How Do You Know When Your Writing Is Good Enough for an Agent?
By Annalisa Parent
“Nobody should be looking for an agent if their manuscript isn’t ready,” Eric Ruben, Top Literary Agent said in a recent Writing Gym podcast interview. Eric represents not one, not two, but many New York Times Best Sellers--so he should know.
How do you know if your manuscript is ready?
Eric highlights these reasons manuscripts are rejected:
Word count too low
Word count too high
Not the right voice
Oddities that just don’t work
How do you know if your writing will make the cut? Is your writing good enough?
Agents won’t give you that feedback. Eric Ruben says that, once rejected, authors often write to him asking for “feedback or edits. The answer is no, because I don’t have time and I don’t get paid to do that.”
Agents aren’t going to spend the time giving you the feedback you need. “I only get paid when people’s work sells, and that’s important for people to realize,” Eric said. Relying on agent feedback is not the solution and you don’t want to waste their time, or the one precious window you have with them, by sending them unpolished work.
We all know the blood, sweat and tears (or at least the sweat and tears!) that go into finishing a manuscript--the barbecues you missed, family dinners, hours of sleep so you could get up a few hours before you need to leave for work to write, over a period of weeks? No. Many authors spend years making these sacrifices in exchange for that magnum opus. You know it’s your best work, so why would you throw all of those sacrifices away? Why turn them into a waste by pushing send--without really knowing if it meets the standard agents are looking for?
Because we all know you can’t hit unsend. People wait months MONTHS! to hear back from an agent. Do you want to stare at the ceiling at 2 AM wishing you could take it back for months? “If I could just go back and hit unsend, I’d rewrite that one scene where…”
At the heart of it all, you know that your piece should be fully formed and ready to go out into the world before you send it to an agent. “This is the NFL, as it were. You have to be willing to hear straight talk about your work,” Eric says. Would you go out on the playing field without practice, without equipment, with a coach? Of course not!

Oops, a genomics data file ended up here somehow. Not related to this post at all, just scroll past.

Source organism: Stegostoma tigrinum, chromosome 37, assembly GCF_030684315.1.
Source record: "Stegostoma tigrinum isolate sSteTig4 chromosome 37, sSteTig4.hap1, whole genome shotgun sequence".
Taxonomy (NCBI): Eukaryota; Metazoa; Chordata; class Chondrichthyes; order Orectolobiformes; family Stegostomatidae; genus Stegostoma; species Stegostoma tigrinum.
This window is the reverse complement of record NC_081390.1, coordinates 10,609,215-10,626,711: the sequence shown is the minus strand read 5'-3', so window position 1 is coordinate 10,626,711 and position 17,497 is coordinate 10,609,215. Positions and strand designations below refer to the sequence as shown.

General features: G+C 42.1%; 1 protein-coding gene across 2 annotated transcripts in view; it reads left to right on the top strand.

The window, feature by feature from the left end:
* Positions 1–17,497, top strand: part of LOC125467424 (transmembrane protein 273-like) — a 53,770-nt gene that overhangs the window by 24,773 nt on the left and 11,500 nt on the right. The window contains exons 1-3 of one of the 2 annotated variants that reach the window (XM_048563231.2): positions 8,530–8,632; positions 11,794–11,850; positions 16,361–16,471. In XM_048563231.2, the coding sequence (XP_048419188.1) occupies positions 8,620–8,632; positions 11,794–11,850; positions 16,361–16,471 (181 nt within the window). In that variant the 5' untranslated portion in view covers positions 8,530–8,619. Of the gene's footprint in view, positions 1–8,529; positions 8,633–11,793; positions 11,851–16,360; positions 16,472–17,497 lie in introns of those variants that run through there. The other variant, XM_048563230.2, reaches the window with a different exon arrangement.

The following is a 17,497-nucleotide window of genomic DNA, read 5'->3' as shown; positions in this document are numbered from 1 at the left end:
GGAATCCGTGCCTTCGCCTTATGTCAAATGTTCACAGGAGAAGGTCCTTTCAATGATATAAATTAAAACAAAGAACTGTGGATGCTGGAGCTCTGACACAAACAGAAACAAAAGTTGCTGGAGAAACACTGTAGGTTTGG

Would you give your sick friend a cake without baking it? Send your kid to school with no pants? Of course not. You’re a good egg. I know that. So why would you even, for one teensy weensy little millisecond think about sending your precious book baby out into the world unprepared? You’re not that kind of parent. I know that. You crafted your manuscript with love, care, and hard work, and I know you want to give its very best chance of success.
“Learning your craft is the number one thing [to getting published]” Eric went on to say. Great we all know that. But, how to do that?
Do yourself a favor: hire a writing coach, and save yourself the hassle of that rejection and frustration. You don’t know why you’re being rejected or which of Eric’s reasons your manuscript is suffering from.
Working with the right writing coach will help you to see where the strengths of your manuscript are, and also what needs to be fixed. You need a writing coach who knows the industry standards, a writing coach who knows literary agents, what they’re looking for; you need a writing coach who has published not just one, but multiple times in multiple genres, a writing coach who understands how the publishing world works, and what a salable manuscript looks like.
What solutions have you tried to whip your manuscript into publishing shape?
Annalisa Parent is an author and a featured speaker at the Writers Digest Annual Convention. She is the Writing Coach in Residence at the Writing Gym, which accepts writers who are serious about the craft without taking themselves too seriously, and helps PUMP their writing into publishable shape. To apply visit www.writing-gym.com.